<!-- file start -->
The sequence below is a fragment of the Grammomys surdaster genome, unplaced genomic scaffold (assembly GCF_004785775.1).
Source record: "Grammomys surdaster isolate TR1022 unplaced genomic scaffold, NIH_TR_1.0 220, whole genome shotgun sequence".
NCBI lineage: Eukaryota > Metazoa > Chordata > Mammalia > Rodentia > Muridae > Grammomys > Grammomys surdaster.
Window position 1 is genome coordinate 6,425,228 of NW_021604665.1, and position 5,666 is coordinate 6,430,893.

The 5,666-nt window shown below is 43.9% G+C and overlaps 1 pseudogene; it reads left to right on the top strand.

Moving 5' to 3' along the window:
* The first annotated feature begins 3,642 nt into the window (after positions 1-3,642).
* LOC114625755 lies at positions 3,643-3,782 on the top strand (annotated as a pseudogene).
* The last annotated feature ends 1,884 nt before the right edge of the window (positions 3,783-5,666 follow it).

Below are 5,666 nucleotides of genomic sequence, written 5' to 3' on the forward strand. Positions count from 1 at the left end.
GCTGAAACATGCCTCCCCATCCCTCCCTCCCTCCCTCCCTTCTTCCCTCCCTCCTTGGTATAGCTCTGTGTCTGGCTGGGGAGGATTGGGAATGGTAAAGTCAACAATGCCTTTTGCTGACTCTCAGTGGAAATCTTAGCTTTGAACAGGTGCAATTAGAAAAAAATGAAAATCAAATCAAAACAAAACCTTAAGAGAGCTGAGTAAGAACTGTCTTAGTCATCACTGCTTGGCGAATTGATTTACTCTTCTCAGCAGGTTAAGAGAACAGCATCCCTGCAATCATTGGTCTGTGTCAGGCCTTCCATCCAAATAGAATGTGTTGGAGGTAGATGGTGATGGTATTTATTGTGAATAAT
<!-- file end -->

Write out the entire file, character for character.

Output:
The sequence below is a fragment of the Grammomys surdaster genome, unplaced genomic scaffold (assembly GCF_004785775.1).
Source record: "Grammomys surdaster isolate TR1022 unplaced genomic scaffold, NIH_TR_1.0 220, whole genome shotgun sequence".
NCBI lineage: Eukaryota > Metazoa > Chordata > Mammalia > Rodentia > Muridae > Grammomys > Grammomys surdaster.
Window position 1 is genome coordinate 6,425,228 of NW_021604665.1, and position 5,666 is coordinate 6,430,893.

The 5,666-nt window shown below is 43.9% G+C and overlaps 1 pseudogene; it reads left to right on the top strand.

Moving 5' to 3' along the window:
* The first annotated feature begins 3,642 nt into the window (after positions 1-3,642).
* LOC114625755 lies at positions 3,643-3,782 on the top strand (annotated as a pseudogene).
* The last annotated feature ends 1,884 nt before the right edge of the window (positions 3,783-5,666 follow it).

Below are 5,666 nucleotides of genomic sequence, written 5' to 3' on the forward strand. Positions count from 1 at the left end.
GCTGAAACATGCCTCCCCATCCCTCCCTCCCTCCCTCCCTTCTTCCCTCCCTCCTTGGTATAGCTCTGTGTCTGGCTGGGGAGGATTGGGAATGGTAAAGTCAACAATGCCTTTTGCTGACTCTCAGTGGAAATCTTAGCTTTGAACAGGTGCAATTAGAAAAAAATGAAAATCAAATCAAAACAAAACCTTAAGAGAGCTGAGTAAGAACTGTCTTAGTCATCACTGCTTGGCGAATTGATTTACTCTTCTCAGCAGGTTAAGAGAACAGCATCCCTGCAATCATTGGTCTGTGTCAGGCCTTCCATCCAAATAGAATGTGTTGGAGGTAGATGGTGATGGTATTTATTGTGAATAAT